Core-sheath nanofibers as drug delivery system for thermoresponsive controlled release
- Publisher: Elsevier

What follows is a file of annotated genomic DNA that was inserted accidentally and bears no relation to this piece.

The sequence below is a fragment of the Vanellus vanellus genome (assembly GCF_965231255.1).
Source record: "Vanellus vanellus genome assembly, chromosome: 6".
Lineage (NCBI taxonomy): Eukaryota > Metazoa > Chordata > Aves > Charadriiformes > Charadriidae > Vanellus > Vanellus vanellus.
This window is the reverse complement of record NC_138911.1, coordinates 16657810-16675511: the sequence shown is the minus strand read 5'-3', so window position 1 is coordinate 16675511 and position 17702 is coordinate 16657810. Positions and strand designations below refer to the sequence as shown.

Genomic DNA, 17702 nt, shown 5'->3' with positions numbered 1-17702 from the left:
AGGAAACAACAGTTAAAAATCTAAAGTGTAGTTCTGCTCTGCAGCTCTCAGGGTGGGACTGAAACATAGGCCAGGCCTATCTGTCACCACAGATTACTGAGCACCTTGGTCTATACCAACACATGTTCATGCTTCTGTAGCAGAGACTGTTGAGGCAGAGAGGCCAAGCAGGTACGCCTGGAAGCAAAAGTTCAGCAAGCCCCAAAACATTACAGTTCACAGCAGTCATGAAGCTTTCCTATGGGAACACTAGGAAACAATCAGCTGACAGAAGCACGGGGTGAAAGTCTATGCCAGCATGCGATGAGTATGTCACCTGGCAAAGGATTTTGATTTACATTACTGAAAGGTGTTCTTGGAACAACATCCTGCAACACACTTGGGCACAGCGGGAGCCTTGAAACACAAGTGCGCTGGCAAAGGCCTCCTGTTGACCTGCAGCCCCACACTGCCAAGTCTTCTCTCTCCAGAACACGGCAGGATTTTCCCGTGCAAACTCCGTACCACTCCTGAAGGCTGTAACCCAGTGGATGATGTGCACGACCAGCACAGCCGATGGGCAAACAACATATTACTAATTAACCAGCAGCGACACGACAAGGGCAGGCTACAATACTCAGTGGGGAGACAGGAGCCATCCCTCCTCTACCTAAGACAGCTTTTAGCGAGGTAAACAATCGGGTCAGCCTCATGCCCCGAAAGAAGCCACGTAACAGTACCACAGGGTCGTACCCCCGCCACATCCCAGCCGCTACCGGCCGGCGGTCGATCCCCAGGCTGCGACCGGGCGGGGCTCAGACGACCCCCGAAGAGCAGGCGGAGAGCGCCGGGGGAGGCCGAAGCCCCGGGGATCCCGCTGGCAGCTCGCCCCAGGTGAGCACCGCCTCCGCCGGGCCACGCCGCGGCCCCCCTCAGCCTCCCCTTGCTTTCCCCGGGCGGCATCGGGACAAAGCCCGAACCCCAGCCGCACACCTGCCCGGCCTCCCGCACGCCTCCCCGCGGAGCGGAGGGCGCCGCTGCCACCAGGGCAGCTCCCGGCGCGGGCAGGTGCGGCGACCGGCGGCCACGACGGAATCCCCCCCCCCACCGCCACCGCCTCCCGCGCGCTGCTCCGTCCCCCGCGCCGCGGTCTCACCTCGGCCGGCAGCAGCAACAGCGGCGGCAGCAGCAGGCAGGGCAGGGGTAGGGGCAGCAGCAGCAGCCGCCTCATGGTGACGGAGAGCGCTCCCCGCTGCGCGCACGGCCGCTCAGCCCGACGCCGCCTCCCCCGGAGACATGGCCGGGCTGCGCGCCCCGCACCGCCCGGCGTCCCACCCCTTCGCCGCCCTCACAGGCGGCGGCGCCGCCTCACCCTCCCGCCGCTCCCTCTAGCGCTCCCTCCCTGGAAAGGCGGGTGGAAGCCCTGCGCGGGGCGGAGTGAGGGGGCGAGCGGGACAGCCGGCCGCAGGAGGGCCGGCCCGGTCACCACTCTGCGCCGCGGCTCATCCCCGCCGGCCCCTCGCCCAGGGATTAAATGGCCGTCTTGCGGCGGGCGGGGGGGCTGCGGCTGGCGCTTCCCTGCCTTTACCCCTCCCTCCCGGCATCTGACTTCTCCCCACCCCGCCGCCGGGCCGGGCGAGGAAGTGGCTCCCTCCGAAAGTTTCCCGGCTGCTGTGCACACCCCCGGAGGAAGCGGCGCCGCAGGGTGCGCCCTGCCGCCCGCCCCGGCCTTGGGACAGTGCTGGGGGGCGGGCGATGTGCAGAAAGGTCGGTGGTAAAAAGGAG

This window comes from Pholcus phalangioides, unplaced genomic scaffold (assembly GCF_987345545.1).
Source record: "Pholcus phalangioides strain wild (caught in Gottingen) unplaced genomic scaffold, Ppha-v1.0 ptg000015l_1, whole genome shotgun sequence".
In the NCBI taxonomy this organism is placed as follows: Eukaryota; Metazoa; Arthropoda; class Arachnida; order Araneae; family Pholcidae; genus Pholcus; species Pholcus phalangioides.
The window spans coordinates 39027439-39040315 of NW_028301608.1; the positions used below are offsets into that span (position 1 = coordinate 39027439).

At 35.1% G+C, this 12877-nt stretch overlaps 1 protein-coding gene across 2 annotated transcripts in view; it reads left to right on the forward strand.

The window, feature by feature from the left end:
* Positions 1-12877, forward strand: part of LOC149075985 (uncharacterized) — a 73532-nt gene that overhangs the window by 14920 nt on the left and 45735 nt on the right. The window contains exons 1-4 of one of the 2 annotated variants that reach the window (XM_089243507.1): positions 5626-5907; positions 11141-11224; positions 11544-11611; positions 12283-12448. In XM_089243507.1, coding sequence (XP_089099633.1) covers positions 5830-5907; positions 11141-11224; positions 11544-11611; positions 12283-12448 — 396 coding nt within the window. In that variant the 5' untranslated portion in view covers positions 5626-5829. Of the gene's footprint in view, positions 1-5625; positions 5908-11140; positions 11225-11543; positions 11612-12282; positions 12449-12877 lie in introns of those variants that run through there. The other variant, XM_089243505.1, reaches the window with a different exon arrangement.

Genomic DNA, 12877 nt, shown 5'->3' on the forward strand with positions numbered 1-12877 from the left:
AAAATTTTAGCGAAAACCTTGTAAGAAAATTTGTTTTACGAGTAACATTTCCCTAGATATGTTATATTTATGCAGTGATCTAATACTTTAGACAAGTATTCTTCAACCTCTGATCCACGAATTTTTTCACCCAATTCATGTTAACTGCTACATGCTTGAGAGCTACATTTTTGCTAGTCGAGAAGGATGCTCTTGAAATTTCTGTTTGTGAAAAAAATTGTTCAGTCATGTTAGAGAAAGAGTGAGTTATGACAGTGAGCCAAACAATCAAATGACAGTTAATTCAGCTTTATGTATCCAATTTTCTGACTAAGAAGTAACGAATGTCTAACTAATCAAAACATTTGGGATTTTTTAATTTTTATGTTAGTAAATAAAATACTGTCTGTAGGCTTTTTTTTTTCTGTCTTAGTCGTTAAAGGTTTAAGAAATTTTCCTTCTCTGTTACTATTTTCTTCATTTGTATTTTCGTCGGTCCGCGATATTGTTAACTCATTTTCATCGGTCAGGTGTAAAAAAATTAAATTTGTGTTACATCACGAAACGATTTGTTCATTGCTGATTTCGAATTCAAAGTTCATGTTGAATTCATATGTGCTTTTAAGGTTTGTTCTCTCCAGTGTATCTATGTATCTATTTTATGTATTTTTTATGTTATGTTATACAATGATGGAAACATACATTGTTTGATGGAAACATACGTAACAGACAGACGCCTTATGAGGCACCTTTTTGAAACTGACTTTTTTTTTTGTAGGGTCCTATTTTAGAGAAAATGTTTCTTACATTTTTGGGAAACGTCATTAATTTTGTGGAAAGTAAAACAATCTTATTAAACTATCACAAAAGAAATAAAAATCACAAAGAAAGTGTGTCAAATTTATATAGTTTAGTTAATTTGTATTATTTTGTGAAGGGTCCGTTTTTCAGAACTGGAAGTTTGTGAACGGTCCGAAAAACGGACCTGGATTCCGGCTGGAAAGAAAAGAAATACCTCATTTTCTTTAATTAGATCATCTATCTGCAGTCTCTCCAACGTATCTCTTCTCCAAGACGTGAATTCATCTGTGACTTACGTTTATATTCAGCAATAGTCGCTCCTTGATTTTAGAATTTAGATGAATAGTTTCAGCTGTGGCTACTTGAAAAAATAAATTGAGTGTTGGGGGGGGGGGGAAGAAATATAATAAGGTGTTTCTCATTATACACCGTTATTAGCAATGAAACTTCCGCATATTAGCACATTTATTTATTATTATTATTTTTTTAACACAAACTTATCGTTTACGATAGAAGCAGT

In this work, a smart drug delivery system of core–sheath nanofiber is reported. The core-sheath nanofibers were prepared with thermoresponsive poly-(N-isopropylacrylamide) (PNIPAAm) (as core) and hydrophobic ethylcellulose (EC) (as sheath) by coaxial electrospinning. Analogous medicated fibers were prepared by loading with a model drug ketoprofen (KET). The fibers were cylindrical without phase separation and have visible core-sheath structure as shown by scanning and transmission electron microscopy. X-ray diffraction patterns demonstrated the drug with the amorphous physical form was present in the fiber matrix. Fourier transform infrared spectroscopy analysis was conducted, finding that there were significant intermolecular interactions between KET and the polymers. Water contact angle measurements proved that the core-sheath fibers from hydrophobic transformed into hydrophobic when the temperature reached the lower critical solution temperature. In vitro drug-release study of nanofibers with KET displayed that the coaxial nanofibers were able to synergistically combine the characteristics of the two polymers producing a temperature-sensitive drug delivery system with sustained release properties. In addition, they were established to be non-toxic and suitable for cell growth. These findings show that the core–sheath nanofiber is a potential candidate for controlling drug delivery system.